Military brat, what it means to me

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First Lt. Sara Greco’s watches her older sister, Kate, try on her father’s battle dress uniform in 1989. Greco is now the deputy chief for the 51st fighter Wing Public Affairs, but as military children, the sisters had to learn to adjust to moving and changing schools every couple of years. (courtesy photo)
First Lt. Sara Greco’s watches her older sister, Kate, try on her father’s battle dress uniform in 1989. Greco is now the deputy chief for the 51st fighter Wing Public Affairs, but as military children, the sisters had to learn to adjust to moving and changing schools every couple of years. (courtesy photo)

Military brat, what it means to me

by: 1st Lt. Sara Greco | .
51st Fighter Wing PAO | .
published: April 22, 2013

OSAN AIR BASE, Republic of Korea  -- So where are you from?

I dread hearing this question when I first meet someone.

My reply is, "Well I was born in Pittsburgh, but then we moved to Italy, then Pennsylvania for a while, and then we finally settled down in Baltimore."

Normally, I receive a blank look.

My final response, "I'm a military brat."

What does it mean to be a military brat? Being a military brat or military child means I moved around for most of my childhood, went to many different schools and had to make new friends every couple of years. I saw my dad in his Air Force blues almost every day and didn't blink an eye. It was the only lifestyle I knew.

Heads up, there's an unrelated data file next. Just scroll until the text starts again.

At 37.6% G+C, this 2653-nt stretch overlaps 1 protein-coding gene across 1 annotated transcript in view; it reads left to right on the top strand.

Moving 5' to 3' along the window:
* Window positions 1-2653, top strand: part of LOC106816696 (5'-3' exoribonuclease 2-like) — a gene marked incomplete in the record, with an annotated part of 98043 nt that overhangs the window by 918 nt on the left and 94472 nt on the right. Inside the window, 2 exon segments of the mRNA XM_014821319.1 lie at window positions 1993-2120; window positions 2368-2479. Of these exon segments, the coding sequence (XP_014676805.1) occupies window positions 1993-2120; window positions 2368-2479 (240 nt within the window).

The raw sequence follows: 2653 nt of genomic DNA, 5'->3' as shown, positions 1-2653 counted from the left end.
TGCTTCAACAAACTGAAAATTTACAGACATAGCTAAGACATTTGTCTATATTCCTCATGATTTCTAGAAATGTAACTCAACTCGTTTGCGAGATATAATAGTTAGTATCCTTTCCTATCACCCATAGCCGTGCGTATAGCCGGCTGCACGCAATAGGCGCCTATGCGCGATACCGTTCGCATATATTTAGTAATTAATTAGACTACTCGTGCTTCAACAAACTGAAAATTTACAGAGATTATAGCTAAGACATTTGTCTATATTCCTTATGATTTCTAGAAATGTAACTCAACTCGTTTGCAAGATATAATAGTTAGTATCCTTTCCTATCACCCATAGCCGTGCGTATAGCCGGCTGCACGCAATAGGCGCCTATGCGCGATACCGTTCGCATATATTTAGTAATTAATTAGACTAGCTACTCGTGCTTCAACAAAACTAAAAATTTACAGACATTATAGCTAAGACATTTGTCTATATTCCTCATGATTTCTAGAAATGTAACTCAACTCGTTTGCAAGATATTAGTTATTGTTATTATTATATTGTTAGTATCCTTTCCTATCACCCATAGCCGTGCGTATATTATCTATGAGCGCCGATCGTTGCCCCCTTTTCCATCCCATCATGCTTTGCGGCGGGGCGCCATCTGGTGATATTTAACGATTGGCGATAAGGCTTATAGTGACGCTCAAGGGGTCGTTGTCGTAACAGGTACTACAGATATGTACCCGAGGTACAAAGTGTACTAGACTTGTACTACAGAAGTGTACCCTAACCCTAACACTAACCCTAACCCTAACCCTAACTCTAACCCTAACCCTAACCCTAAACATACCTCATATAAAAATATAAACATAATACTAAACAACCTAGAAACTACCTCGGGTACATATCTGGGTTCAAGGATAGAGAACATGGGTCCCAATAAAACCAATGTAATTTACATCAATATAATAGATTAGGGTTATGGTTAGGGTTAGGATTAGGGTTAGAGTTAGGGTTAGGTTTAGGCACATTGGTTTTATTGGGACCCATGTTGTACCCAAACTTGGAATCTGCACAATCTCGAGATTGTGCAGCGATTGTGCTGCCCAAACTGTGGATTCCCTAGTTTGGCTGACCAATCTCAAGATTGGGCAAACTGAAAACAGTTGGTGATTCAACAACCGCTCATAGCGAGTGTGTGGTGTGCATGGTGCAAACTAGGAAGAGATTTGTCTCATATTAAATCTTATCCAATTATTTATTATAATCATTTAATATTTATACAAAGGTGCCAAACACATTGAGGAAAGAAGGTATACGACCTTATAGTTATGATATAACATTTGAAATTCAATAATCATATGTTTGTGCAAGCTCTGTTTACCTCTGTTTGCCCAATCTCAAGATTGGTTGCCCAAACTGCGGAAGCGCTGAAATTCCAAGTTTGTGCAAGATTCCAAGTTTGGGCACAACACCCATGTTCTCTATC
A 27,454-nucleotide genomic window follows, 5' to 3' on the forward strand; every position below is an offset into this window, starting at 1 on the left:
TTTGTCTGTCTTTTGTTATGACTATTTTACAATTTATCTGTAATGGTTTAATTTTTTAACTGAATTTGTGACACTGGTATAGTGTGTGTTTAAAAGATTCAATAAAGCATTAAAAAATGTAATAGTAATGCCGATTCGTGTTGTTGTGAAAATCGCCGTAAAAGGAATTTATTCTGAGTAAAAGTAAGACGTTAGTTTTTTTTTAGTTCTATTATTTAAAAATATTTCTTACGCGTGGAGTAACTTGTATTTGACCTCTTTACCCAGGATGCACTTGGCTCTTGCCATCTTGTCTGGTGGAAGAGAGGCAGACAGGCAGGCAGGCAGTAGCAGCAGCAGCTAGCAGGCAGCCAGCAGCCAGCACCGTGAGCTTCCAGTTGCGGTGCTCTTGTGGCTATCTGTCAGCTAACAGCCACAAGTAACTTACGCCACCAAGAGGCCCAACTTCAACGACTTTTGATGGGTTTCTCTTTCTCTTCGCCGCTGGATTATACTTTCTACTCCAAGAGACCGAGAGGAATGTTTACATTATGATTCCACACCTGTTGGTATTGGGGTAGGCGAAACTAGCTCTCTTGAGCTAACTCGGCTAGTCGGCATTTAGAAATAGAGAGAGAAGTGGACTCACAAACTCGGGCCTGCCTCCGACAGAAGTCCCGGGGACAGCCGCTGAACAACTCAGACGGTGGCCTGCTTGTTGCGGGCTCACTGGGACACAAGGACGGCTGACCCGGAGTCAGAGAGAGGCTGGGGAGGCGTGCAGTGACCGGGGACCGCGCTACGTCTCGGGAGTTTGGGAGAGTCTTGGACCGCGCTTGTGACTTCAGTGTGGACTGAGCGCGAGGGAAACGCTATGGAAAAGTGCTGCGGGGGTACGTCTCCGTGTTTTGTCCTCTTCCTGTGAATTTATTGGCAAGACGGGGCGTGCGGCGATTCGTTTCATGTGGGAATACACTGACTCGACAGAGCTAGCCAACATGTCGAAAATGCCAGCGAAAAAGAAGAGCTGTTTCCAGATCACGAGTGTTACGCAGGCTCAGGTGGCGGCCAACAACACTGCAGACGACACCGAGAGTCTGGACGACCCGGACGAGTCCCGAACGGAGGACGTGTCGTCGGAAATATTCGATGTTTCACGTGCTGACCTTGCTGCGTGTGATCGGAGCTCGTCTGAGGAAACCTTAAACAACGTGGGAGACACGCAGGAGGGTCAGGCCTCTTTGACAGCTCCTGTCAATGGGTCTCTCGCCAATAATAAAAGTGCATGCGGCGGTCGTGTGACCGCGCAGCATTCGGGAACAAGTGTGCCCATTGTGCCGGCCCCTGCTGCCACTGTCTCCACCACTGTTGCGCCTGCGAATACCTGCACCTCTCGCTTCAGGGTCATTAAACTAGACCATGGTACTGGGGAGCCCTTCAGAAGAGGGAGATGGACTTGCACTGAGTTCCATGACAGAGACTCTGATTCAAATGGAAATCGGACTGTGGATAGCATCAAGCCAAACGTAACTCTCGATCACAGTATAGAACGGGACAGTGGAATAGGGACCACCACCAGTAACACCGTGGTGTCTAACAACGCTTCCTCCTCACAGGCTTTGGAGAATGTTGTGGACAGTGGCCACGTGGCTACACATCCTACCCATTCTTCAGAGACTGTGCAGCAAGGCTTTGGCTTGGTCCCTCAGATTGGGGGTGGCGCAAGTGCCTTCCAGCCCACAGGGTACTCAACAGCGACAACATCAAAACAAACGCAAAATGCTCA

Of course as a child, I had absolutely no clue what my dad really did or understood anything about the military. I even remember a day when my dad took me and my sister to his office when we were little and introduced us to the chief he worked with. Both my sister and I renamed him "Colonel Cheese" since chief sounded so much like cheese.

I was that oblivious about military life until the day my dad retired. In the military, you have this instant bond with everyone because everyone goes through similar situations. It creates a family bond that is truly rare to find in the civilian world.

Following my dad's retirement, we moved to Baltimore and had to adjust to living next to people we barely knew, shopping in a regular grocery store and living in the same house for more than two years.

Today, I am an officer in the United States Air Force but I will always identify myself as a military brat. When I see young children playing on a play set or walking around the Exchange, it brings back so many memories. Especially those of my sister and I with our "military brat" friends who we bonded with instantly but had to learn how to say goodbye just as quickly.

So when you see the children roaming around Osan, give them a second glance and try to really appreciate what it means for them to be a military child... someone at a very young age that has to learn to adjust to many different situations. They are as much a part of the military as their parents or even "Colonel Cheese".

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